one (which I really should have given a lower mark).
So I guess I have to give this an
8/10 on the basis that I really like listening to it;
but I don't feel it's really earned that mark - it's cashing
in on my hacker-of-a-certain-age nostalgia for a musical
period when Blondie, the Boomtown Rats and (I believe) the
tail-end of ABBA could all be found on the charts.
IYLTYL: Do I even need to say Sunday Girl?
- The High Llamas - Literature Is Fluff
This is one of those strangely compelling songs that grows on
you more and more as you listen to it. The shambling
semi-melody seems to be at right-angles to most music, and the
disjointed outro manages to be reminiscent simultaneously of
Paul Simon (the end of The Late, Great Johnny Ace and
Blur (songs like The Universal and Yuko and
Hiro). Not only that, but the muted close-harmony horns
just after the chorus sound like nothing more than Walk On
By, which has to be a bonus. One day, I plan to listen to
Mercury Rev's The Funny Bird and
The Flaming Lips' Waiting for Superman.
Finally, I found myself wondering whether my first impression - that
this is the easiest SoSSL to listen to - was born out by the
statistics. So I calculated the average marks, and standard
deviation, that I awarded for each of the eight volumes so far. The result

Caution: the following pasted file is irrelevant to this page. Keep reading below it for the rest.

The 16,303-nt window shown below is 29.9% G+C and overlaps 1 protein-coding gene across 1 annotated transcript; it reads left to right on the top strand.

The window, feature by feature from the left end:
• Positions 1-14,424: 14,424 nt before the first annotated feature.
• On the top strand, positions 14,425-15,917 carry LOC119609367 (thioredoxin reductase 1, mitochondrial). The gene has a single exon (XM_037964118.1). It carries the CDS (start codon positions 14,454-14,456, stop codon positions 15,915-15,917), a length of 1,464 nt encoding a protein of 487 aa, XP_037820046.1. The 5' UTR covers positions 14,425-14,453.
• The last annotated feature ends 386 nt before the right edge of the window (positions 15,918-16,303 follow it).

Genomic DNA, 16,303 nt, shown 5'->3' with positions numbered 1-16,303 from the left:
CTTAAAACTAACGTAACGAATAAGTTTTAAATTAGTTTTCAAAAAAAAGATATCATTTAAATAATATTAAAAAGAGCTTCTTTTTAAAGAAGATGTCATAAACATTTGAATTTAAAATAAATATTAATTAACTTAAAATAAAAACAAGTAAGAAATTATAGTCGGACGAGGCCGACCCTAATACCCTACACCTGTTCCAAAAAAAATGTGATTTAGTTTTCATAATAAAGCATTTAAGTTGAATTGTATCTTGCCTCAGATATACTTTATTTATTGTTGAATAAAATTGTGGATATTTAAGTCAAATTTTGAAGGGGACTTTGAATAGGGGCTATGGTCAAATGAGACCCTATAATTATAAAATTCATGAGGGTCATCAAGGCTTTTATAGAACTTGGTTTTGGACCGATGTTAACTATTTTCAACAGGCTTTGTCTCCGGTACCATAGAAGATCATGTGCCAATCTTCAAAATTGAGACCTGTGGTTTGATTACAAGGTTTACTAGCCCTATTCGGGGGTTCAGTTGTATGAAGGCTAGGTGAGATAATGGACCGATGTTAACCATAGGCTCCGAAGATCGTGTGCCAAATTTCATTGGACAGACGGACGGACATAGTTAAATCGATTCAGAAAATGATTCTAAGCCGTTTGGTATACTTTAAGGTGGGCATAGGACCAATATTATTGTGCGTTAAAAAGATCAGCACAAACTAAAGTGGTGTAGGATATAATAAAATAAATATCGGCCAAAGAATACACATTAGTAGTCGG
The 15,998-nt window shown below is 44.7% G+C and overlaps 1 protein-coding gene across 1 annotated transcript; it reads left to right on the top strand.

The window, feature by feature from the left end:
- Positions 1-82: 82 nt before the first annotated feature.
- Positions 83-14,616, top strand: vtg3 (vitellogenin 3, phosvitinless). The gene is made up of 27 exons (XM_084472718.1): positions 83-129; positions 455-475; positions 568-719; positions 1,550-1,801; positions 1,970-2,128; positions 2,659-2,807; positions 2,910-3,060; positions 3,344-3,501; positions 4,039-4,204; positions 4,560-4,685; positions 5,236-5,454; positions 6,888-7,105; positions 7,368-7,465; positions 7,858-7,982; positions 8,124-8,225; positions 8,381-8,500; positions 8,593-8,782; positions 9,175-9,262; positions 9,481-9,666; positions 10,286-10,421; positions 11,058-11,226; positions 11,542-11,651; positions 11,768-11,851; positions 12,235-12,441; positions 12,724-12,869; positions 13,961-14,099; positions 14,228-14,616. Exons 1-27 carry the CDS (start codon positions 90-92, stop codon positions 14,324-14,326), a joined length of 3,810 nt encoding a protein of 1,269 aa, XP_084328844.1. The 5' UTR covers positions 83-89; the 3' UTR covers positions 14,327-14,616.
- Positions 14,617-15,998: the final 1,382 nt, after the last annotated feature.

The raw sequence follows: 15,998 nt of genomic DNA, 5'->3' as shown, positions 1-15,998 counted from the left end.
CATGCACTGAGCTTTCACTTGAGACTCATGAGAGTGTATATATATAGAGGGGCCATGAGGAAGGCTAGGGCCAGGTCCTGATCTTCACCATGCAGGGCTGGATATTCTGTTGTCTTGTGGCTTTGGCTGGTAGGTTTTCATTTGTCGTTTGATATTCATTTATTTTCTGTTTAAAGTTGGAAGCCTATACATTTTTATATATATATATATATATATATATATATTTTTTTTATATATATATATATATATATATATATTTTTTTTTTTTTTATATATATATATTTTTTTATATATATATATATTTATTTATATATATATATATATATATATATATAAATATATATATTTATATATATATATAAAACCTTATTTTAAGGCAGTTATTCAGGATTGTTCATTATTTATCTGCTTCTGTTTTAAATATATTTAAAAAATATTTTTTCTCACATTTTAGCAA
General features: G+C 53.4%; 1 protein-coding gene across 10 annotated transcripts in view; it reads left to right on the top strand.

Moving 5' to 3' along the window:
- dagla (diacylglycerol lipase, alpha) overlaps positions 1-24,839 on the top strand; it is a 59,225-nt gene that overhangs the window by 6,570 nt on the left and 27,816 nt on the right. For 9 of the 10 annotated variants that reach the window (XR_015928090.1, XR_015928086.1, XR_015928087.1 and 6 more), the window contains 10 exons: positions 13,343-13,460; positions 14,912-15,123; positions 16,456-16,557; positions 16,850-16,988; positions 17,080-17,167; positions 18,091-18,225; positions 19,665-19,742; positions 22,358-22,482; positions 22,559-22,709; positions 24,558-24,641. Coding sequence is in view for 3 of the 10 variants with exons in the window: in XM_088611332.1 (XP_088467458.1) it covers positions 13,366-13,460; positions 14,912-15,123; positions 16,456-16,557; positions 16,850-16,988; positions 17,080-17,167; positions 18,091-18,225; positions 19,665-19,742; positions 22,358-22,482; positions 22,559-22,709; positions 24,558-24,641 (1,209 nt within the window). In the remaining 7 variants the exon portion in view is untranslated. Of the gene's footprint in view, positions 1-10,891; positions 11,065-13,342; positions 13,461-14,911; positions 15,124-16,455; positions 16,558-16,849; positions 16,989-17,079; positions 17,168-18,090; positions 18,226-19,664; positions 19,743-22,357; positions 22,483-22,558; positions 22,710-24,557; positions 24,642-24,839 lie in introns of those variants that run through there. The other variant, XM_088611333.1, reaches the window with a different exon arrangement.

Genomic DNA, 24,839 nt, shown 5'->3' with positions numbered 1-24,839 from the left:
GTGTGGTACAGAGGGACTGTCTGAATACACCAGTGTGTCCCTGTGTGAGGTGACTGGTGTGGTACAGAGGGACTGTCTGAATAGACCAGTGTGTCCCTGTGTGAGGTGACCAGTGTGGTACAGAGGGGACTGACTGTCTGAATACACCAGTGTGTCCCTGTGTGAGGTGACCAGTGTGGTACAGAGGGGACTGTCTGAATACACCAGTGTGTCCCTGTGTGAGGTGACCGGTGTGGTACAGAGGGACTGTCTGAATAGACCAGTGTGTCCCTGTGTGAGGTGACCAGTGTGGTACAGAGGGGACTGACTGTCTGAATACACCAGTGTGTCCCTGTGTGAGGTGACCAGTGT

is, yes, that this volume comes out very much in the lead - a whole
point ahead of the runner up, the very first volume. Athough this
may be partly an artifact of my having listened more to this volume
before awarding the marks than I did for most of the others. Music
always grows on me (except Judge Not, of course).
Here are the scores:
I'd expected to see the standard deviations crawling down from
volume to volume, reflecting my perception than the collections are
becoming more mainstream with this; that's what happens in the first
four volumes, but there's no discernible pattern to after that. The
single anomaly is the very high SD for volume 5, but that's largely
due to the mark of -10 for Like This with the Devil. The
fact that it shows so well in the ranking suggests that this was a
particularly good volume apart from that track.